Monarch Sightings: A Joyful Call to Action!

Yesterday, I spotted my first Monarch Butterfly of the season! Today, I reported it to Journey North. Journey North is a website for Citizen Scientists, like myself, to report observations in nature that help scientists study naturally occurring phenomena.  Those phenomena related to Monarch Butterflies are:

  • The first Monarch  (adult) sighting of the season
  • Any Monarch Sighting
  • The first eruption of milkweed for the season
  • Monarch Eggs
  • Monarch Caterpillars
  • Fall Roosts
  • more

Monarchs are not the only species on which you can report. There is a who host of them. For instance, I have also reported on milkweed and hummingbirds.  The sighting list includes everything from the first run of Maple Tree Sap in the Spring to Gray Whales in the Fall. The sighting and reporting site is set up  into seasonal categories – those you’d see in the spring and those you’d see in the fall.  This is known as phenology or the seasonal timing of life cycle events (Journey North, 2019).

I’ve been involved in Monarch Conservation for 16 years!  Since 2006, I have tracked them and reported my sightings to Journey North. This method of recording, sharing to a public data collection site, allows me to go back and look at the results with phenological eye. Has climate changed in 13 years? Yes. Has available habitat changed in 13 years? You bet it has!  Has the Monarch species encountered sustainability issues over the last 13 years! Again, a resounding yes!

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Tagged Monarch. Fall 2018. Upper Midwest, U.S.A., © Carol Labuzzetta, 2018.

When I look at these numbers that indicate I saw a monarch last year, just about the same day but the year before (2017) did not see one until the weekend of July 4th, it makes me ponder. Why? Perhaps, it is because we have made progress with increasing awareness regarding the trouble this species is having. Perhaps, more people are planting habitat for Monarchs and pollinators in general. Perhaps, it is a fluke. I do not think so. I like to think that the education being provided by non-profits, garden guru’s, and true scientists, along with increased media coverage are all helping the Monarch’s quest to remain alive and able to complete one of the greatest migrations known to man.

It never fails to excite me when I see my first monarch of the spring season. This year I was on a walk with a friend when I saw it. I actually jumped for joy, shouting and pointing like a four year old! I think we’d all do well to remember that sense of joy and wonder that I am able to feel each spring when I see these black, orange, and white butterflies return to places I, and others, have provided.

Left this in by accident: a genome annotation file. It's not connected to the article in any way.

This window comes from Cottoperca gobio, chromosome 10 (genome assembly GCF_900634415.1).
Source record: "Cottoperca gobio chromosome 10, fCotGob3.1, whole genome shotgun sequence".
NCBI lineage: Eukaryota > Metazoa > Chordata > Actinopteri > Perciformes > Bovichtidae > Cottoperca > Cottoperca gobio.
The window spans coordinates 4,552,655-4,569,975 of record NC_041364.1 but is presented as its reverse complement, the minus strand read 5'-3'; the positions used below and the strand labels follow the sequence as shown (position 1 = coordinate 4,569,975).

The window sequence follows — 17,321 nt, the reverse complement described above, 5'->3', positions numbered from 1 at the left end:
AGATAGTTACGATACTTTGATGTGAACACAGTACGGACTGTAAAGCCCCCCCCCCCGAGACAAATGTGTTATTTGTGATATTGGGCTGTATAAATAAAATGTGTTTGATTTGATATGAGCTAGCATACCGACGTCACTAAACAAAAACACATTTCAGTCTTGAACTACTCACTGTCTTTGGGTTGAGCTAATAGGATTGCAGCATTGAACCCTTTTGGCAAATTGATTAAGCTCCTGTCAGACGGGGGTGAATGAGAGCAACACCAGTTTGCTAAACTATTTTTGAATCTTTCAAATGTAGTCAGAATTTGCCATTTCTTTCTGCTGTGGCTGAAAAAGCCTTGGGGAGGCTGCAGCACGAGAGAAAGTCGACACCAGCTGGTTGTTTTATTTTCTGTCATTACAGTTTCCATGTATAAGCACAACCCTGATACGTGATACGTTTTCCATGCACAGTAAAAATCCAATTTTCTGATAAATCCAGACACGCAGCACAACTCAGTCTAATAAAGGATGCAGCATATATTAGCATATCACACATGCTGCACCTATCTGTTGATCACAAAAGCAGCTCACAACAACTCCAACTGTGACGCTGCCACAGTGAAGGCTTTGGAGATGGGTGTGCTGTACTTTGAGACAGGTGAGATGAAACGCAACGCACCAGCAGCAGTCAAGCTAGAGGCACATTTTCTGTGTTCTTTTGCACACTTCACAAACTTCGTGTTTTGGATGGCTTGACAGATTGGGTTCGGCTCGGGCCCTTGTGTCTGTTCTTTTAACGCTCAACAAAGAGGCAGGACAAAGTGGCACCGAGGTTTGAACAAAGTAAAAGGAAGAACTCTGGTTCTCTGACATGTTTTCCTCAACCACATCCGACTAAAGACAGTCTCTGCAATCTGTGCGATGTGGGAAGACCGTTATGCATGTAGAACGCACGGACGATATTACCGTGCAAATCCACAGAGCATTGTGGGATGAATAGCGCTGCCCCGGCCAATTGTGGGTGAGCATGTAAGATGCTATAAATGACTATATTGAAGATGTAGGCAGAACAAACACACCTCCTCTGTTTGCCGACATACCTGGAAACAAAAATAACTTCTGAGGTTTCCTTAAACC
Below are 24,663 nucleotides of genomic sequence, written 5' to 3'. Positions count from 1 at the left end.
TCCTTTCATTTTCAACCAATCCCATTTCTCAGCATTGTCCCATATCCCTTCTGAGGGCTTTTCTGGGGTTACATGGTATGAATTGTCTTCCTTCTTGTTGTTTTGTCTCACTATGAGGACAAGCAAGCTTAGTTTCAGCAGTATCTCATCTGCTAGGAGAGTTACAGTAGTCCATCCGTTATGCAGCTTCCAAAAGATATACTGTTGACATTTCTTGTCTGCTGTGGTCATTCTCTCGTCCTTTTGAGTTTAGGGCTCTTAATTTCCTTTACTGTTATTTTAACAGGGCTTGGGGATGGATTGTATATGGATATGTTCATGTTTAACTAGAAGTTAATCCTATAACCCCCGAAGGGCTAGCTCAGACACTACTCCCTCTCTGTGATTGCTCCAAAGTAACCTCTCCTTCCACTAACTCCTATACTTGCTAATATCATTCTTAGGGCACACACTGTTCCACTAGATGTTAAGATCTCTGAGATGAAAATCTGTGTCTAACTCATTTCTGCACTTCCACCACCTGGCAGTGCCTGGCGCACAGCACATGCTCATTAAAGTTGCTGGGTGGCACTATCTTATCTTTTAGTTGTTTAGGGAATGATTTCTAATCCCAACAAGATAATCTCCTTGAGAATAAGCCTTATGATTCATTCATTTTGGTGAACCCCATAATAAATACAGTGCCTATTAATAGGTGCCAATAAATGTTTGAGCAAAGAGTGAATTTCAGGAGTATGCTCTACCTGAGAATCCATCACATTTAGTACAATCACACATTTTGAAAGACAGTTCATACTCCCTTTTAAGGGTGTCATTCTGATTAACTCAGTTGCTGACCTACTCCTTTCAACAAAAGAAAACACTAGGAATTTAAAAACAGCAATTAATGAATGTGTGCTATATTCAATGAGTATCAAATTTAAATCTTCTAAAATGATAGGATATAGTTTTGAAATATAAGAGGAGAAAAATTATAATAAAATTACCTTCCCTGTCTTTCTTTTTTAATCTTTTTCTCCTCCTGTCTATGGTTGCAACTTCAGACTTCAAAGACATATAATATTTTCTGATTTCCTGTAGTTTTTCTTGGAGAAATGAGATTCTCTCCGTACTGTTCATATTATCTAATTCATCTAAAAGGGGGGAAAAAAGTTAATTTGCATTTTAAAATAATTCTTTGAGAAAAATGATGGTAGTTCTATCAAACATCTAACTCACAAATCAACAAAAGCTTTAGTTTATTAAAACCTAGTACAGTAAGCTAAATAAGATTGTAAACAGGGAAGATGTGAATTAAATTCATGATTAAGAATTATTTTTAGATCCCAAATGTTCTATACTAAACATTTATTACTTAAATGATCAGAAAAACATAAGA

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Late stage Monarch Larva on Asclepias incarnata in my yard, © Carol Labuzzetta.

Mother nature used to provide these places (habitat) on her own. But, humankind interfered, destroying habitat and deleting the contiguous path of food and shelter than helps the Monarch to migrate. Green interfered when large swaths of forest was surreptitiously cut down in the Sierra Madre’ Mountains of Central Mexico!

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Male Monarch (has spots on the hind wings) on Lime Light Hydrangea. © Carol Labuzzetta, 2018.

Now, humankind is rallying around this iconic and important insect to ensure its place in our natural world.  I urge you to learn about the Monarch this year if you have not already. Then,  I challenge you to take something you learned and act upon it. Join a local or national conservation group, volunteer for some of the same, create habitat in your yard or help others create habitat in your community.

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Swamp milkweed in my shade garden. © Carol Labuzzetta.

So, when that first Monarch Butterfly crosses your path this spring, think about what you can do for it or for another species you care about keeping in our natural world. We interfered with habitat, now it is up to us to try and provide what we took away.  Plant both native milkweed for the egg and larval stage of the Monarch Butterfly and nectar plants (flowers) for the adult!  A simple stand of common milkweed plants will provide both!

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Common Milkweed in Prairie Field at Upper Mid-west school. © Carol Labuzzetta, 2016.

Long Live the Monarchs!

 

Please note all text and photos are copyright by Carol Labuzzetta, unless otherwise noted. No permission to copy or distribute without sole expression of the author.

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